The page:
Finding out that a young person you care about has been injuring themselves deliberately can be frightening. Your first instinct is to protect them from harm, and this might lead you to try to take away any and all means of self-injury that they have available to them, and keep them in your sight at all times.
Unfortunately, this isn’t possible. If a person is determined to injure themselves, they will find a way to do it; if they don’t have access to a blade, for example, they may scratch themselves with their fingernails, risking infection.
A much better approach is to help to alleviate the pain that leads to the injury.
People who injure themselves frequently have an underlying mental health problem. People injure themselves for a range of different reasons, but the most common reasons given are to cope with emotional pain, or to punish themselves. There are less destructive ways to cope with pain. If a person feels guilt and thinks they need to be punished, that guilt may be a symptom of depression.
There are other reasons people injure themselves. It can be an attempt to communicate that help is needed. It is unfortunate that people can feel that this means the behaviour is manipulative. This is not a helpful way of thinking about it. Rather, try to keep in mind that the person is using a language they have available to them as a way of seeking the attention that they need. It’s not the best language that they could use, but unfortunately, many people are not well-equipped to ask for help when they need it and will instead do something to seek attention, even if that attention is likely to be negative. Try not to respond to self-injury with shock or disgust as this will make it hard to be an effective helper.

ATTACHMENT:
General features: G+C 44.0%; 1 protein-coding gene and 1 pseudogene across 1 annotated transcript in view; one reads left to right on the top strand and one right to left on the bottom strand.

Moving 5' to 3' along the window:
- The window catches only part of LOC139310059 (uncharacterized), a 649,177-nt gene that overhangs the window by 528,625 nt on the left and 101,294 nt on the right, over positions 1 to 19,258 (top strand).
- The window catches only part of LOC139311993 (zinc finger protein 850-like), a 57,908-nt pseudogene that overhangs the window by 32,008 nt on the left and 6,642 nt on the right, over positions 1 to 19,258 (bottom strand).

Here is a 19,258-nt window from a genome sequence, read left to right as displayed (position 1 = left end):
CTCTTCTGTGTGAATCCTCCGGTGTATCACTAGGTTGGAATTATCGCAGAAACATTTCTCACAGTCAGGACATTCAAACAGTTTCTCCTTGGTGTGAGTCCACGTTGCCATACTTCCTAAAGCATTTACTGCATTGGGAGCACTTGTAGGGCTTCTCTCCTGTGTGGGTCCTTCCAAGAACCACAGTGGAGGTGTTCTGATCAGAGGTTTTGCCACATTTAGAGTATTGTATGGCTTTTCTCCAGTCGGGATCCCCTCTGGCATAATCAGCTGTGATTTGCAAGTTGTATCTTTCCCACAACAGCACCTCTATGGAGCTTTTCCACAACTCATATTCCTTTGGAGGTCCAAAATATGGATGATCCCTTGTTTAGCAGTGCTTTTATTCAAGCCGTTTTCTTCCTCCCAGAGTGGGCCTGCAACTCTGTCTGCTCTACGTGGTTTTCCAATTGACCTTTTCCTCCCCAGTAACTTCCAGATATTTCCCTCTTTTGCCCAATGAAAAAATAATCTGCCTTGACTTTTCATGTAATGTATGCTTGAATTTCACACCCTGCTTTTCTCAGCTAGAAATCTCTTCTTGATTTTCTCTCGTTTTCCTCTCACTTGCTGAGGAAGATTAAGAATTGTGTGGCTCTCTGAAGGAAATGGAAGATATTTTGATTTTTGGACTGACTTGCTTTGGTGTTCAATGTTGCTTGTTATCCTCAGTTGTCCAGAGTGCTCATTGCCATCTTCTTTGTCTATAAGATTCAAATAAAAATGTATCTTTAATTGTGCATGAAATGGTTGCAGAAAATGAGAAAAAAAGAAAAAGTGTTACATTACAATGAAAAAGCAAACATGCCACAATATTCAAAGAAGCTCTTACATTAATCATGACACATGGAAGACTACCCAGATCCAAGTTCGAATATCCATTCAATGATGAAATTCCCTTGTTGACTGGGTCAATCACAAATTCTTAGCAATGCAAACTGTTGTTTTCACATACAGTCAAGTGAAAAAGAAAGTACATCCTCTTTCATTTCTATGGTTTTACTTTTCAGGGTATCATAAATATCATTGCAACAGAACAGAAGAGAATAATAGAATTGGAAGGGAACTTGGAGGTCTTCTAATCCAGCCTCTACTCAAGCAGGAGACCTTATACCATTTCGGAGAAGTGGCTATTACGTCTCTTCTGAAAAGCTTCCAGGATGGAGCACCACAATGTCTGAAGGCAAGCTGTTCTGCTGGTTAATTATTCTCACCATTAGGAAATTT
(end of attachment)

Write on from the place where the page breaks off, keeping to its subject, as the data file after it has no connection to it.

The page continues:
Most injuries are medically superficial and will heal by themselves. However, injuries that are more severe might need medical attention. It’s always a good idea to offer first aid for any visible injuries, but don’t insist, or try to take over from the person caring for themselves. If you have doubts about the injury, and think it is severe, you might need to be more directive in having it seen by a medical professional.
Although the young person’s immediate physical safety is the most important thing, it’s best not to focus on this, once the injury has been tended to. Seeking professional help for the young person’s underlying mental health problem or distress is really important, and getting help early can reduce the chances of the young person using self-injury as their main – or only – mechanism for coping.
For more information on helping someone who has been engaging in self-injury, as well as guidelines for providing mental health first aid to someone who is developing a mental health problem, visit the MHFA website’s guidelines page.
– Dr Claire Kelly
Dr Claire Kelly is the Manager of Youth Programs at Mental Health First Aid. For more information visit their website.